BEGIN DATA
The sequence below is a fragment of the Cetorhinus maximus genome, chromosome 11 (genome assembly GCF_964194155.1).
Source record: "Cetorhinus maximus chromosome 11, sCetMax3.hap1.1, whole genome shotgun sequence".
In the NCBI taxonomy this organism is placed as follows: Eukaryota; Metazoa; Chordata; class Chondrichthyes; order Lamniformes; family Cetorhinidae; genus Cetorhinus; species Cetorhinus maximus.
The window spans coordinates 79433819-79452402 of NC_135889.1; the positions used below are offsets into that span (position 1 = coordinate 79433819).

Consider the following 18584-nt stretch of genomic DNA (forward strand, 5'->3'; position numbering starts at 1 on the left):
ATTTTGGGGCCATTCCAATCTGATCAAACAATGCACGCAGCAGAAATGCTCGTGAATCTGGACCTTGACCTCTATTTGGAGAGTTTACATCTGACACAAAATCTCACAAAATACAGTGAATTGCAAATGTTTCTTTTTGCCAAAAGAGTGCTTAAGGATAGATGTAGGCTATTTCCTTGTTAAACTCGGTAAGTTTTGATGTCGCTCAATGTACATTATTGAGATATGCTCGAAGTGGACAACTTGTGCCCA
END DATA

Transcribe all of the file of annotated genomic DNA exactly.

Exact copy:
The sequence below is a fragment of the Cetorhinus maximus genome, chromosome 11 (genome assembly GCF_964194155.1).
Source record: "Cetorhinus maximus chromosome 11, sCetMax3.hap1.1, whole genome shotgun sequence".
In the NCBI taxonomy this organism is placed as follows: Eukaryota; Metazoa; Chordata; class Chondrichthyes; order Lamniformes; family Cetorhinidae; genus Cetorhinus; species Cetorhinus maximus.
The window spans coordinates 79433819-79452402 of NC_135889.1; the positions used below are offsets into that span (position 1 = coordinate 79433819).

Consider the following 18584-nt stretch of genomic DNA (forward strand, 5'->3'; position numbering starts at 1 on the left):
ATTTTGGGGCCATTCCAATCTGATCAAACAATGCACGCAGCAGAAATGCTCGTGAATCTGGACCTTGACCTCTATTTGGAGAGTTTACATCTGACACAAAATCTCACAAAATACAGTGAATTGCAAATGTTTCTTTTTGCCAAAAGAGTGCTTAAGGATAGATGTAGGCTATTTCCTTGTTAAACTCGGTAAGTTTTGATGTCGCTCAATGTACATTATTGAGATATGCTCGAAGTGGACAACTTGTGCCCA